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China’s Role as Reserve Currency to Raise Interest Rates

In approving the Chinese yuan as a 10.92 percent participant as a reserve currency in the global basket, the International Monetary Fund (IMF) warned that China’s inclusion could push up interest rates.

The yuan recently passed the Japanese yen to become the fourth most actively used currency after the U.S. dollar, euro and British pound, according to SWIFT global transaction services. The move represents a step forward in Beijing’s effort to make the yuan a dominant global currency.

SWIFT said the yuan in August hit a record high of 2.79 percent of all global payment transactions, more than quadrupling its 0.6 percent share at the end of 2012. Ten nations are using the yuan this year to clear more than 90 percent of their yuan-denominated global transactions. The United Kingdom and Singapore accounted for 46 percent of all yuan-denominated global payments.

As of mid-August of this year, about 1,700 financial institutions were processing yuan payments, about 14 percent more than at the same time last year. Anticipating an IMF inclusion, yuan-denominated transaction jumped by 20 percent in August over July after Beijing devalued its currency by 2 percent to increase export competitiveness.

Since the United States dollar has been strong against all currencies this year, it will keep its coveted 41.73 percent of SDR weighting. But the euro’s participation in the basket will be slashed from 37.4 percent to 30.93 percent to make room for the yuan. The British pound and Japanese yen will tick down respectively to 8.09 percent and 8.33 percent of the basket.

Making the yuan a reserve currency by adding it to the SDR basket would normally be expected to fuel a buying spree and push the yuan exchange rate up. But many traders are shorting the Chinese currency with the expectation that the Red Dragon’s growth spurt is about to fizzle and the yuan will tumble.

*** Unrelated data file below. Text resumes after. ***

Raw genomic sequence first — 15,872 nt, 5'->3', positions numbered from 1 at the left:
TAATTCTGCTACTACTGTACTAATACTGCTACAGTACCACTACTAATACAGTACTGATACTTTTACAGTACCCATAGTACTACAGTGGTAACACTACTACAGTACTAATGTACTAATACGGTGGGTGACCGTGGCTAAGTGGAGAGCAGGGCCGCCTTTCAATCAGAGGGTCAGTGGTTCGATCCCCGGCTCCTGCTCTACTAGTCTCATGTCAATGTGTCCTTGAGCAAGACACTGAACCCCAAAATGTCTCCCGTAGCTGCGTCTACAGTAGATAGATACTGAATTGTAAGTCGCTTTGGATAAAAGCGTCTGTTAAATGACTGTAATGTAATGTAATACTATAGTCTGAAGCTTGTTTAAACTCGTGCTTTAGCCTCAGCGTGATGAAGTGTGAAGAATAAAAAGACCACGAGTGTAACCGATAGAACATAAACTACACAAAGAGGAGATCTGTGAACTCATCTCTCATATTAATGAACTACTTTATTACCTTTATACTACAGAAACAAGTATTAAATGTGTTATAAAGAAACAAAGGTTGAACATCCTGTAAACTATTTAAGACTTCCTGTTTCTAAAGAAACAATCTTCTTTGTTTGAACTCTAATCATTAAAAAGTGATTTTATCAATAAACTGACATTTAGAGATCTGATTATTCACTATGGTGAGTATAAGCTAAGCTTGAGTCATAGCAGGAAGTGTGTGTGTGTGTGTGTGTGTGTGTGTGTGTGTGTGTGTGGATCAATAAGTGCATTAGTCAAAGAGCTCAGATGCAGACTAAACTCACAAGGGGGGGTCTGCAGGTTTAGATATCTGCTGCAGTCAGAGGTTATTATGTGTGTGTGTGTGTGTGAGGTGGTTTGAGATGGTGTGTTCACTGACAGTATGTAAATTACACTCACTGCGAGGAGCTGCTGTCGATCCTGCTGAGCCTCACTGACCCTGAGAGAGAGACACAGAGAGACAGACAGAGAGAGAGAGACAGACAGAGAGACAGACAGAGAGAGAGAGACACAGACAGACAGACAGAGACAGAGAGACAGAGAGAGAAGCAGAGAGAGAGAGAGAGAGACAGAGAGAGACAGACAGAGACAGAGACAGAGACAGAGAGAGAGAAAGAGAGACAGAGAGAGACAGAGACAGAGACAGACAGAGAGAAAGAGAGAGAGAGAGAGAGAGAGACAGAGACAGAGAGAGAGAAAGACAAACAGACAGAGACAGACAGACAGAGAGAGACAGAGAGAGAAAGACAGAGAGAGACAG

Bloomberg reported earlier this month that Chinese state-owned-enterprise borrowers are set to take out another $1.4 trillion in new loans from state-owned-banks to pay this year’s interest on their existing loans, due to negative cash flow.

The IMF did warn that China’s comparatively higher interest rates versus the other reserve currency participants will likely increase the SDR interest rate and potentially push up borrowing costs on the majority of IMF loans.

Although the People’s Bank of China cut its prime one-year lending rate by 25 basis points to 4.35 percent on October 23, the rate is more than 400 percent higher than the one-year London Interbank Offered Rate of 0.97 percent used by the other SDR participants.

IMF’s Chairman Christine Lagarde emphasized that the November 30 decision to add the domestic yuan to the Special Drawing Rights (SDR) basket is a milestone in China’s central bank integration into global finances. She added that the IMF had recognized that China is committed to continuing reform to open the Chinese domestic currency markets to foreign traders, allow 24-hour trading on international exchanges, and make the yuan “freely usable” for commercial transactions.

The People’s Bank of China announced in a statement that the inclusion had the full support of the United States and Britain. They added, “Going forward, China will continue to deepen and accelerate economic reforms and financial opening up, and contribute to promoting world economic growth, safeguarding financial stability and improving global economic governance.”

 

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